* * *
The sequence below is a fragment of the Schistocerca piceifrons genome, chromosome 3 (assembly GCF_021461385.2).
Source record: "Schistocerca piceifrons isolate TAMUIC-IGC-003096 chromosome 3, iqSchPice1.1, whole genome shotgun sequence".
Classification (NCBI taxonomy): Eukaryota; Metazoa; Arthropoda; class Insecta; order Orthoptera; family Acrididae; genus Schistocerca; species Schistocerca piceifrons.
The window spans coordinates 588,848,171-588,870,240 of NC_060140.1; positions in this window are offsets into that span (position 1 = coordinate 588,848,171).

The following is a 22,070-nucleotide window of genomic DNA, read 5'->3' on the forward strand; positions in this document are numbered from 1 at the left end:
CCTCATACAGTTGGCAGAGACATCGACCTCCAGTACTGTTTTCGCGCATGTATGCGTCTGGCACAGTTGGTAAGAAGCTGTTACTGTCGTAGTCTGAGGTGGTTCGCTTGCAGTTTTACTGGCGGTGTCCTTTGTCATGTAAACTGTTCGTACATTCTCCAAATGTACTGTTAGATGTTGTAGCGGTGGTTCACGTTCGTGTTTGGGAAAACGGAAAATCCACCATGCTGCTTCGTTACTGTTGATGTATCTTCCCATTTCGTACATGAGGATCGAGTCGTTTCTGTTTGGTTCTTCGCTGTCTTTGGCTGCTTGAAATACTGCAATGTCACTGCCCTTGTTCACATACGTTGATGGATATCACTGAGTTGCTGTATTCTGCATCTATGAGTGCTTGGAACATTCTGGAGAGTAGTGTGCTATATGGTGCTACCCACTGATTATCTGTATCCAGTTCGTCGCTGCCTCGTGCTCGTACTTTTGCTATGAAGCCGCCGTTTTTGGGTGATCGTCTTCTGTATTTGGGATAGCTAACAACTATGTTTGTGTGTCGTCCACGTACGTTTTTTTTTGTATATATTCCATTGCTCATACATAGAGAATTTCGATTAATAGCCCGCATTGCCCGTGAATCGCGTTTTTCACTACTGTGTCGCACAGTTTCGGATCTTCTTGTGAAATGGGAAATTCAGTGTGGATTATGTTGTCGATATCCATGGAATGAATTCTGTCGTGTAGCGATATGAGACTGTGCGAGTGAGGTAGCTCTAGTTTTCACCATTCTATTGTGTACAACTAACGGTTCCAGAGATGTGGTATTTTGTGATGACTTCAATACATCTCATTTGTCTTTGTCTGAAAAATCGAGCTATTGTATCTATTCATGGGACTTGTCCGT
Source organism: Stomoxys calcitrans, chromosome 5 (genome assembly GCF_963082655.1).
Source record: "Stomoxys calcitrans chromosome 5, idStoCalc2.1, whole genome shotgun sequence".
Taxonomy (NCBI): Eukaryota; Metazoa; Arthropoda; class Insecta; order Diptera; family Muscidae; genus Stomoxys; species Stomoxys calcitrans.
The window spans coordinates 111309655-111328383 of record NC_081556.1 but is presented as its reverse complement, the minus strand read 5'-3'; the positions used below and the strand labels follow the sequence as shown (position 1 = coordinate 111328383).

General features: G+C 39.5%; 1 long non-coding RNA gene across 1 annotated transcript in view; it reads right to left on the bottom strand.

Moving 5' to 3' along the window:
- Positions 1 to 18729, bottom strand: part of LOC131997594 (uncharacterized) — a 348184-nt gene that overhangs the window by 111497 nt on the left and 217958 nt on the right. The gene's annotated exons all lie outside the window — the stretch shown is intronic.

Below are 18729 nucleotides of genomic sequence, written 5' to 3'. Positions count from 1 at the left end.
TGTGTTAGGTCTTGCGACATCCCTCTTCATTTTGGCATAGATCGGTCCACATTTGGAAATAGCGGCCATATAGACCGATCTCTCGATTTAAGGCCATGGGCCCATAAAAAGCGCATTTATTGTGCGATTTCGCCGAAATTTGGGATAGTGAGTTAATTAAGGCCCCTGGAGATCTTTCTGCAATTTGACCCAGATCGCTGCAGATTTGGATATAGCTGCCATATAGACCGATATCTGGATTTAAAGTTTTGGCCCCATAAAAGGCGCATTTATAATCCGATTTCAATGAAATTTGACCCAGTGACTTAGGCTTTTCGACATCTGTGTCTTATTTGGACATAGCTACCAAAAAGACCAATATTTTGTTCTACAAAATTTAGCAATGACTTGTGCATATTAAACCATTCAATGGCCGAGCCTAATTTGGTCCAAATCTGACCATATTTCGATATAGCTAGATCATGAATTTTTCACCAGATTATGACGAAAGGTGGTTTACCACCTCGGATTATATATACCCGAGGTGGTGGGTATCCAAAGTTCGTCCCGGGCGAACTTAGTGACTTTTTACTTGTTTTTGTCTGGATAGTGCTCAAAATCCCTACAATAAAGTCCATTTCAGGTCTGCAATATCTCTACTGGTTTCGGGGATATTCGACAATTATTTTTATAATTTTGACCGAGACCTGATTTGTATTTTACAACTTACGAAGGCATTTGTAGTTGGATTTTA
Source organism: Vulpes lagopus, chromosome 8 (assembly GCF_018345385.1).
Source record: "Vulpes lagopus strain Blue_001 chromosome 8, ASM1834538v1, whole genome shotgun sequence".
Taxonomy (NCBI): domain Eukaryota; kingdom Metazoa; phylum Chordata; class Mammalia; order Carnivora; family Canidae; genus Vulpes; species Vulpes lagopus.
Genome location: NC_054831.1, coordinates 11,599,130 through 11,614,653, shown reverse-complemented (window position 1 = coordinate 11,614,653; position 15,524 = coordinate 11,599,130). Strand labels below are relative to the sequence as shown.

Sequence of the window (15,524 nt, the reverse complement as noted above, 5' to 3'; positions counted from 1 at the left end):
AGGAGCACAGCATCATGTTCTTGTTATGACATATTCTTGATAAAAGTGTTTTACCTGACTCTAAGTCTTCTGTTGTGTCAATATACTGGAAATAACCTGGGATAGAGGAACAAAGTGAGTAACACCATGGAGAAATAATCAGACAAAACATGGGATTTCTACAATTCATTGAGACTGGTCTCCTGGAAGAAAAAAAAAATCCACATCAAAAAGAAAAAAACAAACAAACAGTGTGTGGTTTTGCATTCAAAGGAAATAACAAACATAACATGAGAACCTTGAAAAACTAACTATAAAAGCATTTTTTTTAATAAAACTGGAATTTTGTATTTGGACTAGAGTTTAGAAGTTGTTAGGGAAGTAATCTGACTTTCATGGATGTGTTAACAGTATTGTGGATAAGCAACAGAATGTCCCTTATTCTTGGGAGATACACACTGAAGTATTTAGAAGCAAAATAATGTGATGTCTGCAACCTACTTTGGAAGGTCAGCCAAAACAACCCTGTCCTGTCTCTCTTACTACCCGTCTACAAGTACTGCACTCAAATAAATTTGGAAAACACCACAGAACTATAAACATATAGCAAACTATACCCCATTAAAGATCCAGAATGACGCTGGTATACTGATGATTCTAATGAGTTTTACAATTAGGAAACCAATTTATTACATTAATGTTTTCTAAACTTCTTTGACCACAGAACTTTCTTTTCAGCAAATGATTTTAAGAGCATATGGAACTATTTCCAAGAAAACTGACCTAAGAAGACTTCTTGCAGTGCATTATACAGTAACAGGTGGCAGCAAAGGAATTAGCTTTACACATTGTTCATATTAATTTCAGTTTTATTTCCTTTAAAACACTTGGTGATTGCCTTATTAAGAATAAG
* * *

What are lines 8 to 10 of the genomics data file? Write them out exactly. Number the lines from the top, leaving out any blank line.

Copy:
Source record: "Stomoxys calcitrans chromosome 5, idStoCalc2.1, whole genome shotgun sequence".
Taxonomy (NCBI): Eukaryota; Metazoa; Arthropoda; class Insecta; order Diptera; family Muscidae; genus Stomoxys; species Stomoxys calcitrans.
The window spans coordinates 111309655-111328383 of record NC_081556.1 but is presented as its reverse complement, the minus strand read 5'-3'; the positions used below and the strand labels follow the sequence as shown (position 1 = coordinate 111328383).